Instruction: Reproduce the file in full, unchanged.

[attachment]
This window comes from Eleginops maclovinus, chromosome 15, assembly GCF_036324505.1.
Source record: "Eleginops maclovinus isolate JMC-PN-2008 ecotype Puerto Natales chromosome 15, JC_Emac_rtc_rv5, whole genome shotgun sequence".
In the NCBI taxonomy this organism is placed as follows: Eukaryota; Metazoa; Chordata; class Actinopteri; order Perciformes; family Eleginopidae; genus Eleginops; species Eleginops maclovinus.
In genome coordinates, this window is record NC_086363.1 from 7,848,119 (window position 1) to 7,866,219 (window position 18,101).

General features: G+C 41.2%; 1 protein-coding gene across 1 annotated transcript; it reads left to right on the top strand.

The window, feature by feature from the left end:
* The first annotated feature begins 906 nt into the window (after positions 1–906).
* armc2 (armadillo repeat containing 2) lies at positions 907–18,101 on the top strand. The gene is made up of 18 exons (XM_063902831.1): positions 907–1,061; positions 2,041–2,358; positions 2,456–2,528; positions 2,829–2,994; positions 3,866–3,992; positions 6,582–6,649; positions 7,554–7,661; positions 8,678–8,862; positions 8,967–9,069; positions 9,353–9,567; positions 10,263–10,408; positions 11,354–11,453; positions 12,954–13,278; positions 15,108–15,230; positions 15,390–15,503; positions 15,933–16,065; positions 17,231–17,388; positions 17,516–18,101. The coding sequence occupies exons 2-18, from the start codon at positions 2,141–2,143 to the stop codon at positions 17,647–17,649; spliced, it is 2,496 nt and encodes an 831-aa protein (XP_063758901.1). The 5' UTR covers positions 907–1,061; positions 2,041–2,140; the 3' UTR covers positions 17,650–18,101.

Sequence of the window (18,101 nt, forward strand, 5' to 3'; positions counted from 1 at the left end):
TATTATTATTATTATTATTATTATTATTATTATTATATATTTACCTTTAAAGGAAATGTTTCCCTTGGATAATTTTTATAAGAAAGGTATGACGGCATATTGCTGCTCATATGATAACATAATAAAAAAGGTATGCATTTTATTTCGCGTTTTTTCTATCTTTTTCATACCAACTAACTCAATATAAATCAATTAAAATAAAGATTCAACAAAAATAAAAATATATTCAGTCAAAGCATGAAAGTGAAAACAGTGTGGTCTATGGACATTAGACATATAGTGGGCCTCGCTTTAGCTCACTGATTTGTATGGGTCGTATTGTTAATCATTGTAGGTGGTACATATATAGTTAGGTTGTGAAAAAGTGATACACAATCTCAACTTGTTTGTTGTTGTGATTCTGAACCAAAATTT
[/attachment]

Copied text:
This window comes from Eleginops maclovinus, chromosome 15, assembly GCF_036324505.1.
Source record: "Eleginops maclovinus isolate JMC-PN-2008 ecotype Puerto Natales chromosome 15, JC_Emac_rtc_rv5, whole genome shotgun sequence".
In the NCBI taxonomy this organism is placed as follows: Eukaryota; Metazoa; Chordata; class Actinopteri; order Perciformes; family Eleginopidae; genus Eleginops; species Eleginops maclovinus.
In genome coordinates, this window is record NC_086363.1 from 7,848,119 (window position 1) to 7,866,219 (window position 18,101).

General features: G+C 41.2%; 1 protein-coding gene across 1 annotated transcript; it reads left to right on the top strand.

The window, feature by feature from the left end:
* The first annotated feature begins 906 nt into the window (after positions 1–906).
* armc2 (armadillo repeat containing 2) lies at positions 907–18,101 on the top strand. The gene is made up of 18 exons (XM_063902831.1): positions 907–1,061; positions 2,041–2,358; positions 2,456–2,528; positions 2,829–2,994; positions 3,866–3,992; positions 6,582–6,649; positions 7,554–7,661; positions 8,678–8,862; positions 8,967–9,069; positions 9,353–9,567; positions 10,263–10,408; positions 11,354–11,453; positions 12,954–13,278; positions 15,108–15,230; positions 15,390–15,503; positions 15,933–16,065; positions 17,231–17,388; positions 17,516–18,101. The coding sequence occupies exons 2-18, from the start codon at positions 2,141–2,143 to the stop codon at positions 17,647–17,649; spliced, it is 2,496 nt and encodes an 831-aa protein (XP_063758901.1). The 5' UTR covers positions 907–1,061; positions 2,041–2,140; the 3' UTR covers positions 17,650–18,101.

Sequence of the window (18,101 nt, forward strand, 5' to 3'; positions counted from 1 at the left end):
TATTATTATTATTATTATTATTATTATTATTATTATATATTTACCTTTAAAGGAAATGTTTCCCTTGGATAATTTTTATAAGAAAGGTATGACGGCATATTGCTGCTCATATGATAACATAATAAAAAAGGTATGCATTTTATTTCGCGTTTTTTCTATCTTTTTCATACCAACTAACTCAATATAAATCAATTAAAATAAAGATTCAACAAAAATAAAAATATATTCAGTCAAAGCATGAAAGTGAAAACAGTGTGGTCTATGGACATTAGACATATAGTGGGCCTCGCTTTAGCTCACTGATTTGTATGGGTCGTATTGTTAATCATTGTAGGTGGTACATATATAGTTAGGTTGTGAAAAAGTGATACACAATCTCAACTTGTTTGTTGTTGTGATTCTGAACCAAAATTT